Tuesday, July 15, 2014

Losing a friend, Sandra Clark


        With sadness that I report the passing of Sandra Clark.  Sandra was not only a fine horn player, but a good friend. Sandra took the time to study BE then kindly and publicly supported my efforts to promote The Balanced Embouchure on the Memphis Horn list when many French horn players openly ridiculed it. She also took the time to email Jeff Smiley to show her appreciation for his work with the same passion she used to express herself in her every endeavor.  
         "Congratulations on your work. I believe that within ten years (less if there is any justice and fairness out there), everyone will be teaching your concept of lip rolling -- if not the entire spectrum of your method."
Read her complete testimonial here
Read her obituary here.  

Many will miss you, Sandra Clark. Rest in Peace.  

Friday, May 2, 2014

"Try BE first... it might be the cheaper solution to your problem."

Last week, I received a delightful email from Marina in Germany.  

Dear Valerie,

First of all my husband and I want to say "thank you".  The BE book and the French horn booklet I had ordered on march 31st arrived quite quickly. Your e-mail with some additional information for French horn players was very helpful to me, too.

BTW:
This e-mail is quite long and I´m going to refer to different topics.
It might be helpful for you to know what I´m going to write about. Otherwise you might find it somehow unstructured.
So:

1. " 3 weeks of "To BE and not to BE": what happened?"
2. "Surprise, surprise: Uwe Zaiser´s performance of the LCS on Youtube!"
3. "What I (long time ago!) learned from three different teachers:
     (Short summary: lots, nothing, nothing.)"
4. "How you (with BE) can save or (without BE) can waste a big amount of 
      money ;-)"
There we go!  

1. " 3 weeks of "To BE and not to BE": what happened?"

After 10 days:  Now both of us (my husband (trumpet) and I (French horn)) are practicing BE for about 10 days and we can sometimes give feedback to each other; that´s great.  And yes, there are already funny things happening during our every day practicing sessions and during the rehearsals.For example:  I recognized that that very little bit of "finding the double pedals" , "RO#1" and "figuring out the lip clamp squeak" is affecting my flexibility in normal playing in a positive way.  Even the sound is getting richer. I should tell you that I quite soon could hear that myself, but I refused to believe my ears.  I thought: "It´s somehow psychological... you WANT that big sound and now you started practicing BE and that´s why you´re thinking you can hear it yet. It´s like going to see the doctor and while you´re speaking to him you already feel a little bit cured." But, hey! Others can hear it, too! (So I don´t have to go and see a shrink ...)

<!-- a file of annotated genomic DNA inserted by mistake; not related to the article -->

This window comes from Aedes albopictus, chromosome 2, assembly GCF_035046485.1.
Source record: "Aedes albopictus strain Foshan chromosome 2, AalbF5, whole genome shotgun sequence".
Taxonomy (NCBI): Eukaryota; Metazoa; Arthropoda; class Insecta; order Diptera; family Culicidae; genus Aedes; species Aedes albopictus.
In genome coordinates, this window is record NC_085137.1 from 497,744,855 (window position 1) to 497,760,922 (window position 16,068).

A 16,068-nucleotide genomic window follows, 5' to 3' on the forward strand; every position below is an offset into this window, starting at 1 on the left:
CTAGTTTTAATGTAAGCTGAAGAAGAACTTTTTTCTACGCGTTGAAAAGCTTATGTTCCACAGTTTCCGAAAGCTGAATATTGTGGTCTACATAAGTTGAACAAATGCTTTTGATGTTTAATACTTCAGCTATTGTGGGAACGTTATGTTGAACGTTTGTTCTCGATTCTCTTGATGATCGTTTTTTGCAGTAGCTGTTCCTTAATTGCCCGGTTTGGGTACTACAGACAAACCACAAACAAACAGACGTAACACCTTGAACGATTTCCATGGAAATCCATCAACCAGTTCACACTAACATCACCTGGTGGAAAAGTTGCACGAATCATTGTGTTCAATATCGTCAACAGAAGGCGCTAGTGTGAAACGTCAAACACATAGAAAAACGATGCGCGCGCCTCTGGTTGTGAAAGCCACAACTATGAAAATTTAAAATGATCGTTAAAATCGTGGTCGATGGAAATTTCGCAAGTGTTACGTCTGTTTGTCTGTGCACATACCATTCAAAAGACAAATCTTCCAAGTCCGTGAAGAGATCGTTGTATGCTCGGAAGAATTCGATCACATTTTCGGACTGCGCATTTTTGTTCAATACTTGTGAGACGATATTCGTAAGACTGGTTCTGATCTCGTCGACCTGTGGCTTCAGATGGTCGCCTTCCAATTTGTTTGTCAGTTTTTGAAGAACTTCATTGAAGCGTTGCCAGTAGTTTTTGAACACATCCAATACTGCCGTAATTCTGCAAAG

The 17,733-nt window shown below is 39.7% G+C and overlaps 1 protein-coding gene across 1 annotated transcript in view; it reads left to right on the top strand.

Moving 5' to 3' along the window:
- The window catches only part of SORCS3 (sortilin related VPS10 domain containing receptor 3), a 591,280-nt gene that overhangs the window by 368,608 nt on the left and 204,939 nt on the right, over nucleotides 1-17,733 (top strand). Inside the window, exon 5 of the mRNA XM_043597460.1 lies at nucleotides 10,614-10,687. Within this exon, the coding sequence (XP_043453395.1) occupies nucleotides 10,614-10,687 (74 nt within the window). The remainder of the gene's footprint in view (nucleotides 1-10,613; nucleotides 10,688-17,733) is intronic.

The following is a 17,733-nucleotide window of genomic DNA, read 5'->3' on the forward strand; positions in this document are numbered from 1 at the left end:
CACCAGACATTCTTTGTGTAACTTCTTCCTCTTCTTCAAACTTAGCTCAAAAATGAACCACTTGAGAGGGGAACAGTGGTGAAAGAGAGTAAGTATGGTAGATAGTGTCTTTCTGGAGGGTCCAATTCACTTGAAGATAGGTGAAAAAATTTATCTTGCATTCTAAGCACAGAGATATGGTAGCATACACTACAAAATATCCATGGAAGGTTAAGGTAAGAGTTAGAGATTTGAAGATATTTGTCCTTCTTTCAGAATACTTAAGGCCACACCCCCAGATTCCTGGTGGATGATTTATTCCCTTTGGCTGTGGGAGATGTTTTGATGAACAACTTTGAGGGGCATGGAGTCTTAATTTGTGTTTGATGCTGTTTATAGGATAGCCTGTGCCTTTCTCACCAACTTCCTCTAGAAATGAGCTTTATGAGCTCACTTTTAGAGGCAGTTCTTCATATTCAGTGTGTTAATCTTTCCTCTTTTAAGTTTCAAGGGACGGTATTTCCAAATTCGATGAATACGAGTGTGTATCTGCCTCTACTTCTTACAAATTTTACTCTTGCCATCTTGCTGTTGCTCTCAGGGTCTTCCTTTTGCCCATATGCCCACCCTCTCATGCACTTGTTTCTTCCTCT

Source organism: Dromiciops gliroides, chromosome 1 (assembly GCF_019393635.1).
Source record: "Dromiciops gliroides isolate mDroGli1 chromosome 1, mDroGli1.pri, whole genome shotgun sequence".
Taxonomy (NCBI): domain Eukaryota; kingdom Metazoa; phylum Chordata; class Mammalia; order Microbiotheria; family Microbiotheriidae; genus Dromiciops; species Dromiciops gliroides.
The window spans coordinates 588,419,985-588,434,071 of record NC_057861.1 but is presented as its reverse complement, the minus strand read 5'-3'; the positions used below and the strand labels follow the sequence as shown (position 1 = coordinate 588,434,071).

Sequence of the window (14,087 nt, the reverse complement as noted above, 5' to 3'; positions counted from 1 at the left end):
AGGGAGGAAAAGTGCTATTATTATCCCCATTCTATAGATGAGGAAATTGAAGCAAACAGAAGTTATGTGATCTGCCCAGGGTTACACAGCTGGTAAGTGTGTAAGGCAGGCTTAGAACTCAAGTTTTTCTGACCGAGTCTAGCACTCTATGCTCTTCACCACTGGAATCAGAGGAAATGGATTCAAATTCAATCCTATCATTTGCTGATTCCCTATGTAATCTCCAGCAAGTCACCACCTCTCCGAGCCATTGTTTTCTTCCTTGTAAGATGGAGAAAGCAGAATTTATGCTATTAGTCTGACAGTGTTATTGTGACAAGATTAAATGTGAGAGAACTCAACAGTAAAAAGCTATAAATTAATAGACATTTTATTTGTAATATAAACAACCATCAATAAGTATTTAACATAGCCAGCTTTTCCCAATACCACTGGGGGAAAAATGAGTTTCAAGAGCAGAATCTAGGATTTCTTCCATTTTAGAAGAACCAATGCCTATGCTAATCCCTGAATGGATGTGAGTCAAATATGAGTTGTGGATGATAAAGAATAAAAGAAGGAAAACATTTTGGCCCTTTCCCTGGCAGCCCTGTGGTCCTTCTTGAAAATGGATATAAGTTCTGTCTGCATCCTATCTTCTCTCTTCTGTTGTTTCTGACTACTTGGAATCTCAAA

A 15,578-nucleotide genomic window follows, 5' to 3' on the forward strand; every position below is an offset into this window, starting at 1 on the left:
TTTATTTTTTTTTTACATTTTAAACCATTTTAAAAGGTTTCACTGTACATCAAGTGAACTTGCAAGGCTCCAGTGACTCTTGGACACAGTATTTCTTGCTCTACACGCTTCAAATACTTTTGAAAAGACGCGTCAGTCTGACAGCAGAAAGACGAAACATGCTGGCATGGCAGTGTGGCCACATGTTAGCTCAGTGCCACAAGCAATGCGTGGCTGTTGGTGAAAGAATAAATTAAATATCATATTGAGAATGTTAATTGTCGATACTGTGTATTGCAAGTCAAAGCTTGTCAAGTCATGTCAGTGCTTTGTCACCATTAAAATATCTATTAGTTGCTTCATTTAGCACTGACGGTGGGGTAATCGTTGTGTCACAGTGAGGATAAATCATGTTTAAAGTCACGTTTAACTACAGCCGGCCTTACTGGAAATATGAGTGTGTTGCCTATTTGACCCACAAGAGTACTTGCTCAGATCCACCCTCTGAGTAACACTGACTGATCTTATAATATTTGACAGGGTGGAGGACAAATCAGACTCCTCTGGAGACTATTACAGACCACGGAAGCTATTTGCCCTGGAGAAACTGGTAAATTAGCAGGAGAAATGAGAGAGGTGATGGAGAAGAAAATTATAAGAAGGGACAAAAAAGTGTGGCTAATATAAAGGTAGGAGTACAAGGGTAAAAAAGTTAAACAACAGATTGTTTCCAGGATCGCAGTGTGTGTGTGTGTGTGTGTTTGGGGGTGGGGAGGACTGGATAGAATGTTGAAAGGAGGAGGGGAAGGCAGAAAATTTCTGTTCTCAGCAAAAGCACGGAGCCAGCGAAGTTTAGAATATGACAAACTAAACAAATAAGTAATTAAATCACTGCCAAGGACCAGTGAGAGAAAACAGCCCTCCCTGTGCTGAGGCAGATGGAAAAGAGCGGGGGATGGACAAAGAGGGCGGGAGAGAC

The most funny thing is that since the sound is becoming richer, there are incredibly large amounts of water in the slides, while I´m practicing in the same room and at the same roomtemperature as before. I could almost fill my dog´s drinking bowl with it!  (By the way: my dog is a ShiTzu, not a Saint Bernard, in case you start wondering about the size of the bowl...)

So I started thinking about that. Result: there can only be two reasons for it:

Reason 1: It´s not water, it´s spit. Well, I could tell you funny stories about huge amounts of spit in the third valve Bb-horn-slide, related to being the principal during Tchaikowsky 5th... but in this case, it´s NOT spit.

Reason 2: The way my lips are moving in the mouthpiece is changing. Because of this I´m blowing more air into the horn than before. The richness of the sound and the water are due to (still small) development of the embouchure. I suppose, that´s more likely. Honestly: I can´t get through an Gallay-Etude anymore because I have to stop and empty the slides. If the producer of the slide grease I use has shares on offer, I´m going to buy all of them! (Just kidding...)

After 3 weeks: After those 10 days of practicing BE I unfortunately got a serious cold that affected my breathing in a way that I could neither speak nor play horn. (But I did the Lip Clamp once a day!)  I had to stop playing for more than a week and started again 3 days ago.  The first 2 days the BE-effect seemed to be gone, but I didn´t worry about that.

Yesterday (third day of playing after the cold) I started practicing at 6 p.m. That´s normally the time of the day we have dinner. So I told my husband he would have to wait for one more hour.  At 8 p.m. he said: "I´m really hungry..." Oooops! 2 (!) hours of playing? And I had already been playing for 1 hour that morning. 3 (!!!) hours of practicing a little bit of BE, some scales and arpeggios and 4 different Gallay-Etudes? Three days after I hadn´t played for about 9 days?  And: the sound was almost as good again as after that 10 days of BE before I got ill.  And again there´s a lot of water in the slides...

 2. "Surprise, surprise: Uwe Zaiser´s performance of the LCS on Youtube!"

There´s ´something else I wanted to tell you about:  When I tried to figure out the LCS for the first time, I didn´t really understand what Jeff meant by using the word "squeak". I was asking myself if it was something like buzzing a very high pitch. So I asked my friend "Youtube" and found a guy called "Spasstrompeter" demonstrating the LCS. With his heavy German accent he says: "No-no buzzing!" This helped me a lot! Without that little video I would have done the wrong thing without being conscious of it. (Later that week I read about the fact that some years ago he had uploaded almost all BE-exercises, but Jeff convinced him not to share all of them on YouTube, because people would imitate his embouchure. And BE is not about imitating somebody, but about figuring out what your own individual balanced embouchure is like. I think Jeff is right, but I´m also very happy that the LCS can still be found on Youtube. It´s helpful because of the  "mosquito-sound". And yes, the player´s corners are quite tightened, but it´s his individual way to do the LCS...)